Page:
Creative spaces

Sometimes, when I am traveling and away from home, I realise how much value there is in having a creative space in which to work and create and how intrinsic this is and always has been to my wellbeing. This is a physical, emotional, psychological condition governed as much by a sense of belonging than by a mere geographical place or just having something to do that occupies this space we sometimes call time and at other times call a workplace.

 

As I wander the US aspect of the globe during my visits I imagine the woodworkers attending the shows working in their 12 x 20 garages on Black and Decker workmates using inappropriate tools and realise that creating just about anything with or without the right tools or equipment is important to us. It’s something we feel compelled to engage in to better what we have or do for ourselves and for others too. No amount of psychotherapy can match making a garden gate or a canoe and when you do little else other than software programming all day for a living or working in a warehouse pushing stuff around with a forklift, knowing you can spend an hour or two in the sanity of your home-based creative workspace somehow gives meaning and value to our life.

Last night, as the show was closing, a hundred or more people refused to leave until I finished off a picture frame corner with a few final strokes of a #4 smoothing plane. The lights dimmed and the announcer declared the show was over for the day, but the importance of completion was near and as important to my audience as it was to me. I think you will understand what I am saying.

An audience looking for answers is key to a good show. There were many demonstrators there trying to make a connection; woodworking guilds and master woodworkers like myself who have a lifetime of experience to pass on to the next generations of new-genre woodworkers. That legacy is why we gave the New Legacy School of Woodworking its name. It was to pass on skill and knowledge and a way of life to future generations and that is why I write. Over two decades in the making I finally concluded a work that was important to me. Conclusion, finishing what you started, is critical to our wellbeing and sanity.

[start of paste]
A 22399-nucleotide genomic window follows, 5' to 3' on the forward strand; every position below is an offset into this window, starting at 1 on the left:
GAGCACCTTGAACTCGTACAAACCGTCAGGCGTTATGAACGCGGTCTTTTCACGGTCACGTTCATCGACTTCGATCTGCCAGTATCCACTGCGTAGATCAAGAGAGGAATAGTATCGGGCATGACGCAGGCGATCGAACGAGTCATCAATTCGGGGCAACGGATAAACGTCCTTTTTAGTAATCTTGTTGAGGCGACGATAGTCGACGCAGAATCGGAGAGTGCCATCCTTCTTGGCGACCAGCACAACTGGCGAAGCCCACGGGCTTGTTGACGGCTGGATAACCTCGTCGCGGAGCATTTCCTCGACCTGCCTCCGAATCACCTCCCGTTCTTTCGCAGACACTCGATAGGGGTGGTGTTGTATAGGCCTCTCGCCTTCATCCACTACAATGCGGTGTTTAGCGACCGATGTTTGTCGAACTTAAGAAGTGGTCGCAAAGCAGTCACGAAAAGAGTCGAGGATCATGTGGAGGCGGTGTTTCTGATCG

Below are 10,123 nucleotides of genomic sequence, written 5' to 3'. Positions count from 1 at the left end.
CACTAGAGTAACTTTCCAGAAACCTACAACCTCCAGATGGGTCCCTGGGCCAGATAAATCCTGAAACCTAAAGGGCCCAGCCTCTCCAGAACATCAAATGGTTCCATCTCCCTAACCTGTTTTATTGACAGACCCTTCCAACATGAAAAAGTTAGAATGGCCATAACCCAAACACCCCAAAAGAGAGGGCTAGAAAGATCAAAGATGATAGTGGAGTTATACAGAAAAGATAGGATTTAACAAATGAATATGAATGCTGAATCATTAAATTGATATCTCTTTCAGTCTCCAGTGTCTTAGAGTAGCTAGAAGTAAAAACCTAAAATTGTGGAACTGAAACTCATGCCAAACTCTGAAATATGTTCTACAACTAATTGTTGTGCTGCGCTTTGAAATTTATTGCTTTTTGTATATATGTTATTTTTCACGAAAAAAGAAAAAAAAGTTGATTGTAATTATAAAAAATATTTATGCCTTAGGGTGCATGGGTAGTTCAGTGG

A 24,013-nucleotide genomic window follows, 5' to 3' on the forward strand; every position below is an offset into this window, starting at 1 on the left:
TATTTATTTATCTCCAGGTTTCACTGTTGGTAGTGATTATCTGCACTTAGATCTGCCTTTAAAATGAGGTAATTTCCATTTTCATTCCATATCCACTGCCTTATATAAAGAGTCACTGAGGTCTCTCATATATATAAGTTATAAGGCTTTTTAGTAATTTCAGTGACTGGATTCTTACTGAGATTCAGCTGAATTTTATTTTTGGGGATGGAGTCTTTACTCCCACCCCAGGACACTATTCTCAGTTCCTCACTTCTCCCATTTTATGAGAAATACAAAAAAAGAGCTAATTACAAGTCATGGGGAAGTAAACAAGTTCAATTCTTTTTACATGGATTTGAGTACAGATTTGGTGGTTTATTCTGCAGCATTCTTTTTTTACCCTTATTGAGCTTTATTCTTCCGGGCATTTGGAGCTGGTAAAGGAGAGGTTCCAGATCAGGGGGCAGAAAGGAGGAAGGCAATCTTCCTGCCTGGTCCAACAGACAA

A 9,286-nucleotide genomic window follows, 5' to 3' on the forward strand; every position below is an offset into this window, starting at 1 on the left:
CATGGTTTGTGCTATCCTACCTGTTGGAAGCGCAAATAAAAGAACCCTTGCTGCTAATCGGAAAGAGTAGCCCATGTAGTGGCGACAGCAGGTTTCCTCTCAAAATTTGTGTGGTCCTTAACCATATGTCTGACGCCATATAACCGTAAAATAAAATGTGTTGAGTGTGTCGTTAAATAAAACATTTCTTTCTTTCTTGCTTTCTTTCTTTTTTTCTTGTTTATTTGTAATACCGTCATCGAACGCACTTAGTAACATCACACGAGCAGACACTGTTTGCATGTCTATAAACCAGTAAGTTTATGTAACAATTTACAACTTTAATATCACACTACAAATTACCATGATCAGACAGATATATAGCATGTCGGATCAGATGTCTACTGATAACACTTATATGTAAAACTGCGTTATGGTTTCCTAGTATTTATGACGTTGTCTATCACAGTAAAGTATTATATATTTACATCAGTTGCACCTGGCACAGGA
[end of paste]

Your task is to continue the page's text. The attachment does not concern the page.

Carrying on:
I so enjoyed connecting with the hundreds of fellow woodworkers I met yesterday and the day before. I look forward to meeting even more today.

Paul

4 comments

  1. Chukka1963 says:

    After seeing and hearing your presentation yesterday I can’t wait to attend your school in New York. The things you did with hand tools is something I need to learn. You have so much passion for woodworking it’s no wonder so many people have come to you for training. I’m looking forward to learning all I can from you.
    Scott Smith, N.J.

    • We will do it together. It is indeed a great deal of fun and especially so when you begin to know for yourself what should be done and what to expect from a plane and a chisel or a saw and a sharpening system.

      Best regards and hope to see you at NL NY,

      Paul

  2. Rxmpo14 says:

    I was one of those at the show yesterday. I have been traveling the 2+ hour ride each year for inspiration and knowledge. Without question your seminar was by far the most impactful I have ever experienced. I returned home with your book in hand with a resolution to learn the fundamentals of woodworking. I have always loved the smell and feel of the wood I work with but have not been resolved to hone my skills in the craft of true hand made work. I will. Your book will be my guide and I hope to attend one of your classes because I believe you teach the essence of why we enjoy the craft so much. Thank you.

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